If you find yourself unsettled by or resistant to the “return to normal” be encouraged by these words from Max’s daughter Andrea Lucado, as shared in her Breathing Room newsletter. Read more from Andrea and subscribe to Breathing Room at AndreaLucado.com.
And just like that, my pre-pandemic life has returned. Where I live, restaurants have been reopening at full capacity, grocery stores no longer require masks for the fully vaccinated, and activities that were shut down and forbidden for so long have been suddenly recommissioned: parties, church, in-house gatherings, birthdays, coffees, group lunches. A few weeks ago, I was so glad for it to all be back. My friends and life began to resemble something familiar—a pace and rhythm that had not been out of the ordinary before 2020.
It was all good and fun, albeit a bit busy, until last week, when I went back to the gym for the first time.
I, like millions of other Gold’s Gym members across the globe, had canceled my membership when COVID hit my corner of the world in March 2020. After more than a year of working out in my guest room, it felt like a good time to go back. I went on a Tuesday after work. The busiest hour at the gym. I rubbed shoulders with my numerous fellow gym-goers, shared weights, waited my turn to use different machines. I didn’t think much of it while I was there but when I got home, I noticed a restlessness in me. I felt wired for the rest of the evening and even had trouble falling asleep.
The next day I wondered if while going to the gym felt like an exciting “normal” thing to do, returning to something pre-pandemic normal will probably not feel normal for some time. My anxiety had been stirred by an activity that once helped relieve it.
During COVID, I adjusted to a different pace. A slower one, with fewer people and less to do. I cooked at home, I worked from home (rather than the coffee shop), and I spent time with a small group of people. Life came to a screeching halt for us all and while it jarred me initially, I adapted. I took care of my house plants. If I traveled, it was a short distance to a campsite or to see my family.
Life simplified itself. And now that life seems to be back, my body, mind, and spirit haven’t been able to keep up, as evidenced by the cold that landed me on my couch for two and a half days earlier this week.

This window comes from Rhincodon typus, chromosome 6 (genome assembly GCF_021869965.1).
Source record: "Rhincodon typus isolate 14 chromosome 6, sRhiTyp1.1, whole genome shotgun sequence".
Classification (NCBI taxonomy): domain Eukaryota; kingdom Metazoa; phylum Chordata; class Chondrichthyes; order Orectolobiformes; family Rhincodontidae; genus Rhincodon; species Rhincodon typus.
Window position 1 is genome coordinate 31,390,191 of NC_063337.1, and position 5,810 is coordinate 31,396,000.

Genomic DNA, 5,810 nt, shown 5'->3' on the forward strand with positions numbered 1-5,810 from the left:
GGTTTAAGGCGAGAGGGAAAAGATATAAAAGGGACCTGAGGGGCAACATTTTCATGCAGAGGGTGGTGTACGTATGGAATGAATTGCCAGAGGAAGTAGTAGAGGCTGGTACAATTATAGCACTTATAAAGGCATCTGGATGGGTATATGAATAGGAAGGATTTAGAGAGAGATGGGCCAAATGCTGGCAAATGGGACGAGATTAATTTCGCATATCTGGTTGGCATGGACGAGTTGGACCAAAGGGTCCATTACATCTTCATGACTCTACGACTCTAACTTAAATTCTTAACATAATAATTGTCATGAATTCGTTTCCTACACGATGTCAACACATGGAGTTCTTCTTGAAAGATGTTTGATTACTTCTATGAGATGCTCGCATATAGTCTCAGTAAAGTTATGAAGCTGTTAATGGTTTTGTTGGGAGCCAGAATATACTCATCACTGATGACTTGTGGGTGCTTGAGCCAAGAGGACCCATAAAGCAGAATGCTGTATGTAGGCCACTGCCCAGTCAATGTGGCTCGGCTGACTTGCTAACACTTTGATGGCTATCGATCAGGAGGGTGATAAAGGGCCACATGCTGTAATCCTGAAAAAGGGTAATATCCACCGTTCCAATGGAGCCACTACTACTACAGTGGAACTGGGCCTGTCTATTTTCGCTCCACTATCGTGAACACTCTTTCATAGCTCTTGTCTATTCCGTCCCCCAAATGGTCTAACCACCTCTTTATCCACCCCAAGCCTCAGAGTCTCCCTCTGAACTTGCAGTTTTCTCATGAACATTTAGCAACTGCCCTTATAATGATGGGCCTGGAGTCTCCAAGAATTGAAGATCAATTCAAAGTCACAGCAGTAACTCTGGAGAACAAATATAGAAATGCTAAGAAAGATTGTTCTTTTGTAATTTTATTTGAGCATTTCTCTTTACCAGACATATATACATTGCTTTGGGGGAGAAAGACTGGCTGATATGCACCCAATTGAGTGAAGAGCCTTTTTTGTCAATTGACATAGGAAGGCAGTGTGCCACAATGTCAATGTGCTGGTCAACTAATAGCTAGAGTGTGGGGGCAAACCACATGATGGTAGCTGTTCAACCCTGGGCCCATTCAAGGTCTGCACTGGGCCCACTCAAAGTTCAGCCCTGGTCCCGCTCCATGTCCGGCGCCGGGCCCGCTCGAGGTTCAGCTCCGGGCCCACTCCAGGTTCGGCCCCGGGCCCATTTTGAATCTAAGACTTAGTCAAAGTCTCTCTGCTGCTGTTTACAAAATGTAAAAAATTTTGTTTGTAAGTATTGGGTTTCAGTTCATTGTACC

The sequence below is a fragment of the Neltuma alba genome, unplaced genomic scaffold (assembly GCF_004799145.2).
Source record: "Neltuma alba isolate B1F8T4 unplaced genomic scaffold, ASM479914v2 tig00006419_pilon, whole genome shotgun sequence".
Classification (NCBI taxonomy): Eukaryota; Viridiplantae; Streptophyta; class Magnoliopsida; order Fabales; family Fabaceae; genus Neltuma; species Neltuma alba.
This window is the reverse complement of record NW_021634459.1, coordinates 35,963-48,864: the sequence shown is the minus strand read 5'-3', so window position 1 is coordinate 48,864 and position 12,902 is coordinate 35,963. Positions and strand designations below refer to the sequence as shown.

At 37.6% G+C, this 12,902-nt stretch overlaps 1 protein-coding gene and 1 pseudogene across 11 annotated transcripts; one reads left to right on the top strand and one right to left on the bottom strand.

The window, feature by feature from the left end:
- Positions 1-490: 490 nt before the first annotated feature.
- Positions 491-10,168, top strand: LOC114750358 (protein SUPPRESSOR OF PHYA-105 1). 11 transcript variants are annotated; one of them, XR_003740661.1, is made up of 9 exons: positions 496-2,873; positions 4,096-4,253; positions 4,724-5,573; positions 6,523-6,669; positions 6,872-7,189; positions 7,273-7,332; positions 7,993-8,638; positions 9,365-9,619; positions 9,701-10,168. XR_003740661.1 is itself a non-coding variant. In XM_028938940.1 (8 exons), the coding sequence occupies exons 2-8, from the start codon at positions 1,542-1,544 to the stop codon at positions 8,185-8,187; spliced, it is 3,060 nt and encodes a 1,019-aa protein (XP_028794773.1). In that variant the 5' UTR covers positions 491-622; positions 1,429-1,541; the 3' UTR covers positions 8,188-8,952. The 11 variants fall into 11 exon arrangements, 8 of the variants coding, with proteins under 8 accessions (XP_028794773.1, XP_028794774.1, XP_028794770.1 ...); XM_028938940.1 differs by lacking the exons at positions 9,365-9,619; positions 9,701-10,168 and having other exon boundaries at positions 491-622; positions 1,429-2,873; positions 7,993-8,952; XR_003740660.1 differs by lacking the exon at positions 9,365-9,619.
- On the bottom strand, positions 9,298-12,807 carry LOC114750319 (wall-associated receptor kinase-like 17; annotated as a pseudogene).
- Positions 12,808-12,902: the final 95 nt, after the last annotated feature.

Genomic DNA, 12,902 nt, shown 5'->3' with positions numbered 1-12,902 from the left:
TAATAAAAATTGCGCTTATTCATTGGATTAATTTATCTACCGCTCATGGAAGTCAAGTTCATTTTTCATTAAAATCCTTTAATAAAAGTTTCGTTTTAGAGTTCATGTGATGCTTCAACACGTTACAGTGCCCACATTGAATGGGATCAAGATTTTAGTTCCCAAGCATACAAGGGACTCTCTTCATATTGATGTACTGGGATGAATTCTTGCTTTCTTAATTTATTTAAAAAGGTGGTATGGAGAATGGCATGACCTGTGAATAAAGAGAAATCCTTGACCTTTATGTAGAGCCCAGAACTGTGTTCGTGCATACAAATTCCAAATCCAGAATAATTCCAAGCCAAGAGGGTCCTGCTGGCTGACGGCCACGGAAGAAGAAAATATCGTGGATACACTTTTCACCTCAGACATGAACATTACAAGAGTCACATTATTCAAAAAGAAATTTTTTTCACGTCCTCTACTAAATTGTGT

I am not accustomed to the pace I once was, and I feel resistant to its returning.
Ironically, and divinely, I am studying to give a sermon on the Sabbath in a couple of weeks. I have never officially Sabbathed. I take time away from social media every weekend. I take days off. I do a decent job at self-care, but as I’ve been learning about the Sabbath, I realized Sabbath has not been a proper part of my rhythm. In fact, I’m not sure I even knew what Sabbath really was until I started reading about it. (Might I recommend Walter Brueggemann’s Sabbath as Resistance?)
While I won’t get into the details of what I’ve been learning here, I will say I wonder if learning about Sabbath hasn’t occurred at the exact right time. I wonder if in the midst of life potentially returning to normal—though we all know by now that can change on a dime—we are all going to be fumbling around for a new rhythm to live our lives by. We had a rhythm. It was forcibly stopped. Now, we must find a new one because too much has happened, too much has changed: our priorities, our thoughts, and beliefs about life and God, our fears, loves, and passions, our perceptions of self. Most likely, the old rhythm doesn’t fit us anymore.
Honoring the Sabbath may be just the ticket. A 24-hour period of rest and worship, which John Mark Comer defines in The Ruthless Elimination of Hurry as anything that indexes “your heart toward grateful recognition of God’s reality and goodness.” A hike, a chat with a friend, a yummy home-cooked meal, creating with your hands, thinking with your mind. I think everyone must Sabbath in a different way, but as long as you are oriented toward rest and worship, grounding, presence, and peace will be made available to you.
It took me a while to adjust to life at COVID’s slow speed. I can expect it may take even longer to adjust to pre-COVID speed. If you’ve noticed your breathing has shallowed, your anxiety has heightened, or you feel nervous about small things (like I did after the gym), you aren’t alone. The world of commerce is trying to rush us back in, but our spirits are resistant. Listen to that pushback. Slow down as you need to. Put on the brakes before a cold forces you to. We can resist, and as we fumble around for a new rhythm to live by, consider following that commandment given so long ago to the Israelites, not by the god of busy, hurry, or consumption, but by the God of Sabbath.
© Andrea Lucado